Boreholes Now HIV and Pregnancies Traps For Young Girls

THE prevailing water crisis in Harare and other parts of the country exposes girls and young women to HIV infections and early unintended pregnancies (EUPs) owing to the lengthy hours they spend in long winding queues and boreholes where they end up fraternising with individuals who harbor evil intentions.

By Michael Gwarisa

Speaking at the launch of the Harare Zimbabwe Population-based HIV Impact Assessment (ZIMPHIA), Harare province acting provincial development coordinator Mrs Catherine Kampila said the water crisis in Harare had created a fertile breeding ground for risky sexual behaviour and early sexual debut in children and needed to be addressed before the situation spirals out of control.

We are talking about HIV here but we know that in our fight and in our endeavors to achieve what it is we are want to achieve, there are so many underlying factors that might need to be looked into. The awareness, yes it’s happening but we can talk about other issues for example the issues of water and lack of clean drinking water.

“It is no secret that at times people go to water sources late at night because maybe that is when the water will be available. We have seen people mingling at such sources up to maybe late at night and girls because they do most of the domestic chores spend time at these water sources. We have also seen due to lake of housing and proper accommodation grown up girls sharing a room with male counterparts in some less developed areas because there is no proper accommodation and the underlying factor might lead to what we are talking about today,” said Mrs Kampila.

Harare among other cities is currently battling a prolonged water crisis at the back of lack of water treatment chemicals and foreign currency to purchase the chemicals from foreign markets, a situation which has crippled the city’s ability to pump clean water into households.

“It’s a host of things that need to be looked into holistically and every one and every ministry should be involved because it affects girls, women, young children and even the old,” added Mrs Kamphila.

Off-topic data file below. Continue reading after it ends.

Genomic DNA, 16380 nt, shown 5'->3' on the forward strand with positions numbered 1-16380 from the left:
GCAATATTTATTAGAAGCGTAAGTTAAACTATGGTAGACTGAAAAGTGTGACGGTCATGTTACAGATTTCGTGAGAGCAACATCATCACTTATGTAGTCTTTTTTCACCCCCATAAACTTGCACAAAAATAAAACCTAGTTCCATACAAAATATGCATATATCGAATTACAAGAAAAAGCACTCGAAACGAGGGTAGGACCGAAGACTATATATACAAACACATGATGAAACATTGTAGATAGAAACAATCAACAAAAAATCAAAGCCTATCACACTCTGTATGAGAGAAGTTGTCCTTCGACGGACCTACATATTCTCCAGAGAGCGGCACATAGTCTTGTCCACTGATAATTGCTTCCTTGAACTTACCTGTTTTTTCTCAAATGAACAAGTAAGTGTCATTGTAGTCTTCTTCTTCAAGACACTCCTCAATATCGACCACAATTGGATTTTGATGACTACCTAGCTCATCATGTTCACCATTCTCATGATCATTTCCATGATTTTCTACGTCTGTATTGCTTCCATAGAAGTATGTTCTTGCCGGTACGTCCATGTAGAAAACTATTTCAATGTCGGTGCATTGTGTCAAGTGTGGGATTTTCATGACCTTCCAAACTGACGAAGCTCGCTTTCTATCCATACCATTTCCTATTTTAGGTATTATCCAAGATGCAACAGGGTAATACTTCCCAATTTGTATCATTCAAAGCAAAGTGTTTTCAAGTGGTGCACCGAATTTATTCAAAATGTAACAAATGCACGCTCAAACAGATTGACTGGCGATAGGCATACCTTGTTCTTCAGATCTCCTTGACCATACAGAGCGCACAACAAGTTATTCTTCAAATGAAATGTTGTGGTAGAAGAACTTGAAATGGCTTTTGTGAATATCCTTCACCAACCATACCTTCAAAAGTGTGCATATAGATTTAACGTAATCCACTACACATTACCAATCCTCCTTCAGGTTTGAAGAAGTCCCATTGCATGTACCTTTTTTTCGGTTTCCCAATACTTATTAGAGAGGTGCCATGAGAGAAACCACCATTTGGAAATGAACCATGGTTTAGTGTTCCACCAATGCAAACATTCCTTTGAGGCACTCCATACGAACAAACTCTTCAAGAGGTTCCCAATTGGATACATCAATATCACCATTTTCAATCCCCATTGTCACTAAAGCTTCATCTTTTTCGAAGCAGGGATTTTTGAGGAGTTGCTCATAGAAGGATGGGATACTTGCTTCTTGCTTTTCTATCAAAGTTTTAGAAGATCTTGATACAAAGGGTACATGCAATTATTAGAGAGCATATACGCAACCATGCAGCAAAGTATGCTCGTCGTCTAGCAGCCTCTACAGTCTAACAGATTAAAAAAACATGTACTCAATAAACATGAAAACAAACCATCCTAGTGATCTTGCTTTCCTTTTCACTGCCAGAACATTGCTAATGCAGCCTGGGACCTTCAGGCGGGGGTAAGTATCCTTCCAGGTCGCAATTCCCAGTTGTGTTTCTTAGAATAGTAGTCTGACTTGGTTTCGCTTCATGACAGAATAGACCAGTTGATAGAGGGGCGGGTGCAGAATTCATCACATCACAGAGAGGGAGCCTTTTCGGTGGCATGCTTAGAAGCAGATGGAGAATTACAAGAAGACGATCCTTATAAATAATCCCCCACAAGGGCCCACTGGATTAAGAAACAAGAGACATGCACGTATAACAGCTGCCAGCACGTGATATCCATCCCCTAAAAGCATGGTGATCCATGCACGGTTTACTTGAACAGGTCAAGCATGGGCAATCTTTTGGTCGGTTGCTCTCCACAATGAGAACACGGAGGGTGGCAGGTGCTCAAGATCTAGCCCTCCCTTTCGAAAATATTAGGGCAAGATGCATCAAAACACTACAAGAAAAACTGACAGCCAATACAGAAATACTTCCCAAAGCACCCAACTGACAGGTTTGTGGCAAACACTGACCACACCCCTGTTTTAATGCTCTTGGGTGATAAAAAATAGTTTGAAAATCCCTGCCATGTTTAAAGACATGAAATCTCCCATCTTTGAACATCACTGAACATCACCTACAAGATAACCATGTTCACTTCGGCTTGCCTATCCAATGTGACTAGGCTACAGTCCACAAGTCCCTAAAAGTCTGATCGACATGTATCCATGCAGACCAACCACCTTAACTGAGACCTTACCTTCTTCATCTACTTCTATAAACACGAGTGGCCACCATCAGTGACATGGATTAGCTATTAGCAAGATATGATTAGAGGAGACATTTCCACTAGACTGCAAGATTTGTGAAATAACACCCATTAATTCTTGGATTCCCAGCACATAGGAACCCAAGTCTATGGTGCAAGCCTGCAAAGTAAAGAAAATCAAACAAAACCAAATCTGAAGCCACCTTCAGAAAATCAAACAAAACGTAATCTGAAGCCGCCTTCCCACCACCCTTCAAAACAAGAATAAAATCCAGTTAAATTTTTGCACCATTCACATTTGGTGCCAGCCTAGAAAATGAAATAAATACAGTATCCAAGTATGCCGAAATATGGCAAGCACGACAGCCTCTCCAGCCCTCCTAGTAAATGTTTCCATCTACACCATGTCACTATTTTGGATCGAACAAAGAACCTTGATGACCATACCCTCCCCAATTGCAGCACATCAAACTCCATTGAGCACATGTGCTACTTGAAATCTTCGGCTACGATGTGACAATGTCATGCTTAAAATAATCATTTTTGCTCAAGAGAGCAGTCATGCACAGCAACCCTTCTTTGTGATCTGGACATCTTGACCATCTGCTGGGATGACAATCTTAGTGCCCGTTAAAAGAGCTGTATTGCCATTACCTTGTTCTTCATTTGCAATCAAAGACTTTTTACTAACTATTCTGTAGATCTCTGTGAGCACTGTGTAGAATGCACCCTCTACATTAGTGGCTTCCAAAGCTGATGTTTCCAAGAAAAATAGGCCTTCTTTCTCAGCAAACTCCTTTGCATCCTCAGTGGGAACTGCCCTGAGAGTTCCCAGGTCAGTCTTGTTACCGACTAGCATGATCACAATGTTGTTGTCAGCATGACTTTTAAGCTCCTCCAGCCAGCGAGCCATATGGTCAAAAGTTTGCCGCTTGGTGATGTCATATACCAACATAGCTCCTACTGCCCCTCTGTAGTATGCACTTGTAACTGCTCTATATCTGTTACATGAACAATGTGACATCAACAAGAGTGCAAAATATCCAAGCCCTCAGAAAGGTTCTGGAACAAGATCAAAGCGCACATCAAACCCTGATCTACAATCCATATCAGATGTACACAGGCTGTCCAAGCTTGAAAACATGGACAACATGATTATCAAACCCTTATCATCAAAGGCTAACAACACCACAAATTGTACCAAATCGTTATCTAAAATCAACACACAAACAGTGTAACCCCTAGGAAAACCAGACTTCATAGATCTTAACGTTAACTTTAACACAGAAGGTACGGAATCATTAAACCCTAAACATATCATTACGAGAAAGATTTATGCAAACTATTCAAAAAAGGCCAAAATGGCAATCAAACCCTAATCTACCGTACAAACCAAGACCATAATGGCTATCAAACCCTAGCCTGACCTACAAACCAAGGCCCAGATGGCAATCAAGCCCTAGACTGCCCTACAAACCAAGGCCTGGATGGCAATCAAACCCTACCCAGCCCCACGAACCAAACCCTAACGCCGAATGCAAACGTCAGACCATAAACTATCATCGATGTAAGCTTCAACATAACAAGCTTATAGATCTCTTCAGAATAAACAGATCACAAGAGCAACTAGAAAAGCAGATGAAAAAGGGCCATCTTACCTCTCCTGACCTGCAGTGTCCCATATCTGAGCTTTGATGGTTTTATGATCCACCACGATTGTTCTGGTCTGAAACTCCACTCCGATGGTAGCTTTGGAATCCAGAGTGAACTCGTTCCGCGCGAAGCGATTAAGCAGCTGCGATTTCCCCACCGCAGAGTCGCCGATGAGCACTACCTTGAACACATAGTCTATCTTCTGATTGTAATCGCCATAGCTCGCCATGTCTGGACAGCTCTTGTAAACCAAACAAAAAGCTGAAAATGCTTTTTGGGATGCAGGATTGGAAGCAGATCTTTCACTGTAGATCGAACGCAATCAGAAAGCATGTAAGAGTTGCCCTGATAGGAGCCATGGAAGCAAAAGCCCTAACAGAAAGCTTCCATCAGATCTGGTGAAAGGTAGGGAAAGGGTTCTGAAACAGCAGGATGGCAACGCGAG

Even though data shows that Early Unintended Pregnancies are rife in rural areas and other marginalised communities, increased cases of pregnancies  are also being reported in urban set ups owing to a myriad of factors chief among them being the prevailing economic environment.

In an interview with HealthTimes, United Nations Educational, Scientific and Cultural Organisation(UNESCO) National Programme Officer Masimba Nyamucheta said the current economic situation was also to blame for the rise in transnational sex and early unintended pregnancies.

 “Socio-economic status factors are key in driving child marriage and/teen pregnancies, and the poorest families are not in a position to afford basics in life such as education, water etc

“In the case of water shortages, most girls and young women spend most of their times in ques and sometimes unsafe places, hence become prone to abuse by men. In addition, transactional sex prevails, as the girls also try to obtain basic material goods that are otherwise unaffordable. These hardships and ensuing relationships place adolescent girls and young women at a high risk for unprotected sex, and hence pregnancy,” said Nyamucheta.

According to UNESCO statistics,  over 21% of girls aged between 15 and 19 were already getting pregnant leading to sharp increase in school drop outs in most parts of the country. Mashonaland Central has the highest rates of teen pregnancies with one in every three girls (aged 15 to 19) likely to become pregnant.

In 2018,  at least 411 primary school-going girls dropped out of school across the country. However, Zimbabwe pledged at the 25th International Conference on Population Development (ICPD) to put in place policies and mechanisms to reduce Early Unintended Pregnancies.


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